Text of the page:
Sick and tired of having your carefully designed defenses for your pawns completely thrown into chaos by a single raider with a molotov cocktail? Groaning in frustration when one hit from an inferno cannon, a hit that does exactly zero damage to your legendary-armored pawns, causes them to run TOWARDS the line of approaching Centipedes just because there’s a one-tile puddle of water out in the open?
Teach your pawns to Stop, Drop, and Roll! This mod replaces the default “panic from fire” behavior of your colonists with a more intelligent one: the pawn stops whatever they’re currently doing NOT to run around uselessly or towards water, but to focus on extinguishing themselves on the spot. If you feel like fire is too effective of a weapon against your foes, you can optionally enable this behavior on non-colonist pawns and even animals; or, if you want to rely solely on the second system introduced by this mod, that of “IgnitionChance”, you can disable this behavior on your own pawns as well.
Additionally, apparel and its Heat Armor now assist with fire prevention. Heat Armor above a certain threshold on apparel is used to calculate a new value called “IgnitionChance”, which serves to reduce the chance a pawn would be set on fire. By default, all pawns (including enemies) and animals benefit from this new system, but if you’re feeling sadistic, you can disable this for enemies and/or animals. You can also disable it for your own colonists, if you’d rather rely solely on the “stop, drop, and roll” mechanic; and if you’re feeling masochistic, you can disable the IgnitionChance system for just your own colonists while keeping it active for non-colonists and animals. Everything is modifiable and customizable in the mod options window!
Stop, Drop, And Roll! [BAL] Mod features
Rimworld’s code uses a single method to set pawns on fire. Whenever this method is used, this mod patches it to first be checked by a series of calculations similar to (but not identical to) how attacks are resolved against armor.
The mod starts with two predefined but user-modifiable values: “Ignition resistance strength” (IRS) and “Minimum heat armor rating to resist ignition” (MHA). By default, these are “4” and “0.25”, respectively.
The first step when the game code attempts to set a pawn on fire is that a outside-depth body part (aka, not an internal organ such as the heart or brain, but possibly an outside-depth sub-part such as eyes, nose, or jaw) is randomly selected, using the exact same process as how regular attacks select a body part. (Because the base game is dumb and doesn’t protect hands and feet by default, hands and feet have been excluded from this roll.)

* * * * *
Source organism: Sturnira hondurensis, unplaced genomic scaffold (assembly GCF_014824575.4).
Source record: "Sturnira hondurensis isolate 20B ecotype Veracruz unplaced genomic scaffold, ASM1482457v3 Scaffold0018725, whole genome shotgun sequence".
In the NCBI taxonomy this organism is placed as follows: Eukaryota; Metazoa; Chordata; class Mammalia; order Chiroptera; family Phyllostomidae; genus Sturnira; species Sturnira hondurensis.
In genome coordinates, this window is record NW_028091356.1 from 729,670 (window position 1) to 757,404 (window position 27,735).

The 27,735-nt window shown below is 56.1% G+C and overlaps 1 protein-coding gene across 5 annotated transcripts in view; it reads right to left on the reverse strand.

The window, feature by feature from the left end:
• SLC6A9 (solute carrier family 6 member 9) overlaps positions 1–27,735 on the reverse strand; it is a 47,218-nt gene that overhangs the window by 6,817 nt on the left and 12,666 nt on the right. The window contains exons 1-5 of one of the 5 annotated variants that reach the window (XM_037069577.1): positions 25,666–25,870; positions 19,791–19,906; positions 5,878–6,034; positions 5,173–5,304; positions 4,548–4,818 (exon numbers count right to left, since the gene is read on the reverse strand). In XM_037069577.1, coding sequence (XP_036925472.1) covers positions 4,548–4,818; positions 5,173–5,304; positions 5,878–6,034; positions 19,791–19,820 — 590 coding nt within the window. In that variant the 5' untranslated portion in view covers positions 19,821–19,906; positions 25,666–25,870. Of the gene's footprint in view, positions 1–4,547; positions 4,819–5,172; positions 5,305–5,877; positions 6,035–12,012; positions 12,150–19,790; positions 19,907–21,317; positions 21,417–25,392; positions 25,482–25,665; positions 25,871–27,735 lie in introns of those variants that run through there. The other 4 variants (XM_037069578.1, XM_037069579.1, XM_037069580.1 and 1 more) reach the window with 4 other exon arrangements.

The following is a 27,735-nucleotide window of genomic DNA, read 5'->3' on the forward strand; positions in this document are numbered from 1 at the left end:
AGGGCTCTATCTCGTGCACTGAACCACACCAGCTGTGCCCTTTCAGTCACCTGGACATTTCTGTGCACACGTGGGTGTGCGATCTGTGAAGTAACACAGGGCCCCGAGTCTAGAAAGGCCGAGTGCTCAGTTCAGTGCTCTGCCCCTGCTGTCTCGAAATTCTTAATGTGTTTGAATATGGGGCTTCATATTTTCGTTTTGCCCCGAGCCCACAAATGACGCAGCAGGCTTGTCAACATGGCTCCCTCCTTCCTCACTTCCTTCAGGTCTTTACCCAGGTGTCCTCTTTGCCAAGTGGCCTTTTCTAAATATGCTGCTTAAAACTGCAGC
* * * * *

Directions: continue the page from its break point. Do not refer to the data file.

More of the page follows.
Next, all layers of apparel covering that body part are checked from outermost to innermost. Each layer of apparel has a calculated “IgnitionChance” that equals 100% – IRS(Heat Armor of Apparel – MHA).
A random roll between 0 and 100 is now made and compared to IgnitionChance. If the roll is greater than ignition chance, that layer of apparel has resisted ignition and the pawn is not set on fire. If the roll is less than or equal to IgnitionChance, then that layer of apparel has failed to prevent the pawn from catching on fire, and the process moves to the next layer of apparel. If there are no layers of apparel remaining (or none to begin with), the pawn catches fire as normal.
With the default values of 4 and 0.25 for IRS and MHA, this means that any value of Heat Armor on apparel less than 25% does not contribute to reducing IgnitionChance, while every percent of Heat Armor above 25% reduces IgnitionChance’s base chance of 100% by 4%. A piece of apparel with 26% Heat Armor has a 96% IgnitionChance, while one with 49% Heat Armor has a 4% IgnitionChance. For reference, all base game apparel made of Devilstrand easily reaches >50% Heat Armor at normal quality, making it a completely “fireproof” layer. Marine armor is in a similar position, having 54% Heat Armor at normal quality. Note that while hands and feet have been excluded, the head and the face are their own body parts! An open-faced helmet risks your pawn being set on fire still on an unlucky roll to determine body part, and you will need a Marine helmet or equivalent in conjunction with clothing to fully fireproof your pawns.
Depending on the way apparel attributes are balanced in your mod-list, the default values of 4 and 0.25 for IRS and MHA may not be appropriate. If your mod-list’s point of balance is very different from that of the base game, and you’re rolling with extremely powerful armor, or perhaps focusing on a low-tech playthrough, raising or lowering these values may be required.
Note that IgnitionChance is an entirely separate process from direct weapon damage, which uses Heat Armor as normal. Even if a pawn’s body parts are all covered in apparel with 0% IgnitionChance, direct hits from incendiary weapons will still attempt to deal direct damage as normal, opposed by Heat Armor.
I don’t even want to think about CE compatibility. You guys are on your own.
With the default settings, fire becomes way less of an instant “I lose” problem for your own colony, while also becoming somewhat less of an instant “I win” button to use against certain enemies. Although non-colonists (aka enemy pawns) do not use the “stop, drop, and roll” behavior, they do still benefit from the IgnitionChance system. Most tribal attire will still be well below the (default) MHA needed to decrease IgnitionChance, so you can still have your war crimes against the indigenous peoples of your rimworld, but pirates and outlanders in power armor may be sufficiently geared to shrug off incendiary assault.
Taranchuk. He is extremely knowledgeable of Rimworld’s C# inner workings, and was able to understand my vague, bumbling instructions and descriptions almost flawlessly to create an end-product that did nearly everything I wanted it to, and more than everything I needed it to.